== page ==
The President of the Canary Islands Government visits PLOCAN to discuss the production of green hydrogen from offshore wind energy

The President of the Canary Islands Government, Ángel Víctor Torres, visited the facilities of the Oceanic Platform of the Canary Islands (PLOCAN), where a project is being developed to produce hydrogen from offshore wind energy, “which will place the Canary Islands at the forefront of research into marine renewable energies”.

Accompanied by the Regional Minister of Economy, Knowledge and Employment, Elena Máñez, and the Director of the Canary Islands Agency for Research, Innovation and the Information Society (ACIISI), Carlos Navarro, the President toured the PLOCAN headquarters with its director, José Joaquín Hernández, who presented the project for “smart management and use of marine renewable energies in island systems”.

The project is part of the National Renewable Energy and Hydrogen Plan, designed to develop strategic actions around hydrogen which, in coordination with other initiatives, will help transform the current energy paradigm and contribute to curbing greenhouse gas emissions.

Under one of the Complementary Plans promoted by the Ministry of Science and Innovation, PLOCAN will receive 6 million euros, of which the Canary Islands will contribute 2.15 million, to develop prototypes that will substantially reduce costs and pollution when producing and storing hydrogen, thanks to the use of offshore wind energy.

On this point, Ángel Víctor Torres stressed the importance of having facilities of this kind in the Canary Islands, “which is a real testing ground under natural conditions and will enable us to develop the first element for making the ecological transition that the Canary Islands need: knowledge”. The president then went on to point out that the Canary Islands Energy Transition Plan includes the commitment to achieve full energy decarbonisation by 2040, ten years before the deadline set by the Spanish state and the European Union. For Torres, this project, which will be developed with Next Generation funds, “will place the Canary Islands at the forefront of marine renewable energy research”.

The Regional Minister of Economy, Knowledge and Employment, Elena Máñez, explained that this project is in line with the planning efforts undertaken by the government through documents such as the Circular and Blue Economy strategies, which aim to diversify the islands’ industrial sectors and focus their labour market “so that young people have more training and employment opportunities in more sustainable sectors that will leave a less polluted archipelago for future generations”.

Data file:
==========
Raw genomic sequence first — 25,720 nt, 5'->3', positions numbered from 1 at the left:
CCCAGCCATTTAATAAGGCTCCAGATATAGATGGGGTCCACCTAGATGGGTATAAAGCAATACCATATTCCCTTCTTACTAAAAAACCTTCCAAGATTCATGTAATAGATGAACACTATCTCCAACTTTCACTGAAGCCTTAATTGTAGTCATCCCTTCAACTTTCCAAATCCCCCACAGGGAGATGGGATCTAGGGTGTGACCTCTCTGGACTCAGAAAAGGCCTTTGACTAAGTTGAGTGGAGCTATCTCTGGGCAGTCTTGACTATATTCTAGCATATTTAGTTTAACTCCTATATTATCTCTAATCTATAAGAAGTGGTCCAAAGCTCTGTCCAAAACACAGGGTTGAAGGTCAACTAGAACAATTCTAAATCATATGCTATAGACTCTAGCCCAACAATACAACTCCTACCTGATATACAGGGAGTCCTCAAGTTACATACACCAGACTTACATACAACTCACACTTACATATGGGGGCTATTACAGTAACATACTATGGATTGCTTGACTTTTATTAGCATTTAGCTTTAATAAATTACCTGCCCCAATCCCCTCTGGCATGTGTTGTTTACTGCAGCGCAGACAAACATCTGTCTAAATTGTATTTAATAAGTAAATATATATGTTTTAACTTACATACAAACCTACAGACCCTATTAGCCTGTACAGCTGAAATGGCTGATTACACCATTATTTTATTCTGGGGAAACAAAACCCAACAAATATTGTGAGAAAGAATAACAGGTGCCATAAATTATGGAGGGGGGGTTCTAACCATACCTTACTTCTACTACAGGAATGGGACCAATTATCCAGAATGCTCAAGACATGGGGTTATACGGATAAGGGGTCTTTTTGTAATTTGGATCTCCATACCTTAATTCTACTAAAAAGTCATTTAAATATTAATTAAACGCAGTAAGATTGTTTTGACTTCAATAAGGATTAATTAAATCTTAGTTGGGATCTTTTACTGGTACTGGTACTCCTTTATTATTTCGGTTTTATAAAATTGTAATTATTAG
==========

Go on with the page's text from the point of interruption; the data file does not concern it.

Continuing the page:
A project that, in addition, “will be fundamental to a profound transformation of the entire energy system of the islands, because, when renewable hydrogen is a mature technology, it will be used to power transport, hotels and all kinds of facilities, and we will already have skilled workers and companies to develop it”, according to the Minister.

Thus, thanks to its participation from the outset in the development of this pioneering technology, a vast horizon is already opening up in the Canary Islands for the creation of sustainable jobs, which will immediately materialise in a tangible project that will activate the development of new value chains and the decarbonisation of the islands, while at the same time providing new opportunities to diversify the economy.

The representatives of the regional government praised the decisive role played by PLOCAN in retaining and attracting technical and scientific talent in the marine environment which, as the president explained, “generates knowledge that has laid the foundations for a plethora of technological advances and for achieving projects of the magnitude of the one we are presenting today, which enables us to spearhead research into renewable hydrogen”.

The director of PLOCAN, José Joaquín Hernández, explained this morning how the major obstacle to obtaining hydrogen is that a large amount of energy is needed to break down a water molecule and store only a part of it, releasing the oxygen into the atmosphere. “Hence the great potential that we have and that makes us the ideal candidate for this project is all the progress we have made in recent years in the development of viable prototypes of offshore wind turbines, which we will now integrate into this research, to achieve almost no-cost hydrogen storage and, more importantly, with almost no pollution”.

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